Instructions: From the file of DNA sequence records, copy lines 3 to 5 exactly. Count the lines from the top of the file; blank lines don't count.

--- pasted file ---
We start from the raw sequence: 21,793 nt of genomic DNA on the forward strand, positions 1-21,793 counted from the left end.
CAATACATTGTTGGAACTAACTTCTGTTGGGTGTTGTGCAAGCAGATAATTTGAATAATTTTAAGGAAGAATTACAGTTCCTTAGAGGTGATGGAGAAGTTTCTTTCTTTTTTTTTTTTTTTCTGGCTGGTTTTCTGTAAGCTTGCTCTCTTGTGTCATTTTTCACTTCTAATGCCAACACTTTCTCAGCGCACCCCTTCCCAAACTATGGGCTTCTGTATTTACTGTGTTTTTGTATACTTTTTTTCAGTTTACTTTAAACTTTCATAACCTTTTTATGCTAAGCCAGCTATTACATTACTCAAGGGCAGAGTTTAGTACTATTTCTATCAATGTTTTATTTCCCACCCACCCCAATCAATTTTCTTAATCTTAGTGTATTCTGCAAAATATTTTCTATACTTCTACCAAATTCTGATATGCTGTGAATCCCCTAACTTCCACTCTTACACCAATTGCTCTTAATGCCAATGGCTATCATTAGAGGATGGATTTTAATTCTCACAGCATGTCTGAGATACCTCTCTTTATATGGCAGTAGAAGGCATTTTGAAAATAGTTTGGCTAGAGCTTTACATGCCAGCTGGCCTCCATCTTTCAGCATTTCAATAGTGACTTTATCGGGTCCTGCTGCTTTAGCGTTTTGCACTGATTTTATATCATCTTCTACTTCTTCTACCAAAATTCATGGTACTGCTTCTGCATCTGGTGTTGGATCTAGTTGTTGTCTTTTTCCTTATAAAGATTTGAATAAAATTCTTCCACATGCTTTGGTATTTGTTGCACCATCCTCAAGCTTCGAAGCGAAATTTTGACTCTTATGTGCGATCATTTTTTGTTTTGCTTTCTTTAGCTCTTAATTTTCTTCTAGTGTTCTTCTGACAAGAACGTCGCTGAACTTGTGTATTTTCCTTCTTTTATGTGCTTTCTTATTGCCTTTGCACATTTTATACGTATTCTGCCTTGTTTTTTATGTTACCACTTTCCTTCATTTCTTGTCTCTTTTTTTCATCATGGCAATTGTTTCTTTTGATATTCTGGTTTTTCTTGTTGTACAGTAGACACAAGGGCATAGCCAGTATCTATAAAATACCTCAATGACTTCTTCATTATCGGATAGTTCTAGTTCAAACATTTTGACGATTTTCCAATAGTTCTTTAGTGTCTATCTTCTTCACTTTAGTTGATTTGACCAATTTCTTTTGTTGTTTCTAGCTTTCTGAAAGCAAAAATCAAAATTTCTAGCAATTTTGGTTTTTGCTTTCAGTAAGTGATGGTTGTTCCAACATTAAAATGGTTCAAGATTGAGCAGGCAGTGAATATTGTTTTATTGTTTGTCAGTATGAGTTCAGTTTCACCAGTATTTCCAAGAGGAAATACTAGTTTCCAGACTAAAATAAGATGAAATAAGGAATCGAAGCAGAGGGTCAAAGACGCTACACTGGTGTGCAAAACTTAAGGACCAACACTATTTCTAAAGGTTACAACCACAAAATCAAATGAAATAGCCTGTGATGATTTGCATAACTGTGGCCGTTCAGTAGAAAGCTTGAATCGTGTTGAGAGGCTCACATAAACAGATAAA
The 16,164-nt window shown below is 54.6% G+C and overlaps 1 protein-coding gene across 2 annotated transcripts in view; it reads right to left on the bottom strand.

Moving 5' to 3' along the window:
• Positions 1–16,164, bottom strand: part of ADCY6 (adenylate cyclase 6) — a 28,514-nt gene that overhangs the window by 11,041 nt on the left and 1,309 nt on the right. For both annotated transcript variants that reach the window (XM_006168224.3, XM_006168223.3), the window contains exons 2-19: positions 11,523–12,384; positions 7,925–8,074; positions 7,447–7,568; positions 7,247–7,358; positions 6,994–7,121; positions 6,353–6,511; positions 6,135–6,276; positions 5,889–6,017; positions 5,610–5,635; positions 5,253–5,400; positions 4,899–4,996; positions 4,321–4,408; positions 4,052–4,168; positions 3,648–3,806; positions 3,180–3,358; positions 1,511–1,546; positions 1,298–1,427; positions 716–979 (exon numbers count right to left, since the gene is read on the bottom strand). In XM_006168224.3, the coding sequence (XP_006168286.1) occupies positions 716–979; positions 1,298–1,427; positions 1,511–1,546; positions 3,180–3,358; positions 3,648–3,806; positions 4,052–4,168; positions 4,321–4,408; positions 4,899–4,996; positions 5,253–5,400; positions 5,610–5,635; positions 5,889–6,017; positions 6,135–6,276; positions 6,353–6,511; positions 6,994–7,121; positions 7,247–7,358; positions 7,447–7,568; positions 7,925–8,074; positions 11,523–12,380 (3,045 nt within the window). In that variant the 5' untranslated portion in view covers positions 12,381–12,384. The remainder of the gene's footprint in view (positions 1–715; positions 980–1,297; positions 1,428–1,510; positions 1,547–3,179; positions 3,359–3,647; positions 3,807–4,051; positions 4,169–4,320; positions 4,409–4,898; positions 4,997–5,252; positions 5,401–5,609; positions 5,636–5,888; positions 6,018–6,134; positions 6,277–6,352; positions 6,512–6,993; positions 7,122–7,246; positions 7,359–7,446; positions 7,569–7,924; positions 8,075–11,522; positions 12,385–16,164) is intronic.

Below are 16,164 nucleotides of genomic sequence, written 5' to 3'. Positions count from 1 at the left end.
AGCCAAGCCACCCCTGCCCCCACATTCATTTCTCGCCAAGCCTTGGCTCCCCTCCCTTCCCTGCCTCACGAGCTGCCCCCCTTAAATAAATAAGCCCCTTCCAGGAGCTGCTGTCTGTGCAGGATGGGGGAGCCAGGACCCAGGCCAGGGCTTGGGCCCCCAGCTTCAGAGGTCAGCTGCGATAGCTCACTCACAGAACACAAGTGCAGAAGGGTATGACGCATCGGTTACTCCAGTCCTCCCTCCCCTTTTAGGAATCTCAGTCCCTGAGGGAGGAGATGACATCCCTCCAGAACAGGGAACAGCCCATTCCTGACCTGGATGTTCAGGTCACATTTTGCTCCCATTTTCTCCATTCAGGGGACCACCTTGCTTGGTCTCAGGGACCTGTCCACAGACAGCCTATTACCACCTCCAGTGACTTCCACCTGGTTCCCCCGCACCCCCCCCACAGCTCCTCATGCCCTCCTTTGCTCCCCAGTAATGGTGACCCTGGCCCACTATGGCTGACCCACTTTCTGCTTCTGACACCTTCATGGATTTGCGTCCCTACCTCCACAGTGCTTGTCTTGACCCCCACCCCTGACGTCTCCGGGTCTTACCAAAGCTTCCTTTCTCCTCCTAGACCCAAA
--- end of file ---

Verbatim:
The 16,164-nt window shown below is 54.6% G+C and overlaps 1 protein-coding gene across 2 annotated transcripts in view; it reads right to left on the bottom strand.

Moving 5' to 3' along the window:
• Positions 1–16,164, bottom strand: part of ADCY6 (adenylate cyclase 6) — a 28,514-nt gene that overhangs the window by 11,041 nt on the left and 1,309 nt on the right. For both annotated transcript variants that reach the window (XM_006168224.3, XM_006168223.3), the window contains exons 2-19: positions 11,523–12,384; positions 7,925–8,074; positions 7,447–7,568; positions 7,247–7,358; positions 6,994–7,121; positions 6,353–6,511; positions 6,135–6,276; positions 5,889–6,017; positions 5,610–5,635; positions 5,253–5,400; positions 4,899–4,996; positions 4,321–4,408; positions 4,052–4,168; positions 3,648–3,806; positions 3,180–3,358; positions 1,511–1,546; positions 1,298–1,427; positions 716–979 (exon numbers count right to left, since the gene is read on the bottom strand). In XM_006168224.3, the coding sequence (XP_006168286.1) occupies positions 716–979; positions 1,298–1,427; positions 1,511–1,546; positions 3,180–3,358; positions 3,648–3,806; positions 4,052–4,168; positions 4,321–4,408; positions 4,899–4,996; positions 5,253–5,400; positions 5,610–5,635; positions 5,889–6,017; positions 6,135–6,276; positions 6,353–6,511; positions 6,994–7,121; positions 7,247–7,358; positions 7,447–7,568; positions 7,925–8,074; positions 11,523–12,380 (3,045 nt within the window). In that variant the 5' untranslated portion in view covers positions 12,381–12,384. The remainder of the gene's footprint in view (positions 1–715; positions 980–1,297; positions 1,428–1,510; positions 1,547–3,179; positions 3,359–3,647; positions 3,807–4,051; positions 4,169–4,320; positions 4,409–4,898; positions 4,997–5,252; positions 5,401–5,609; positions 5,636–5,888; positions 6,018–6,134; positions 6,277–6,352; positions 6,512–6,993; positions 7,122–7,246; positions 7,359–7,446; positions 7,569–7,924; positions 8,075–11,522; positions 12,385–16,164) is intronic.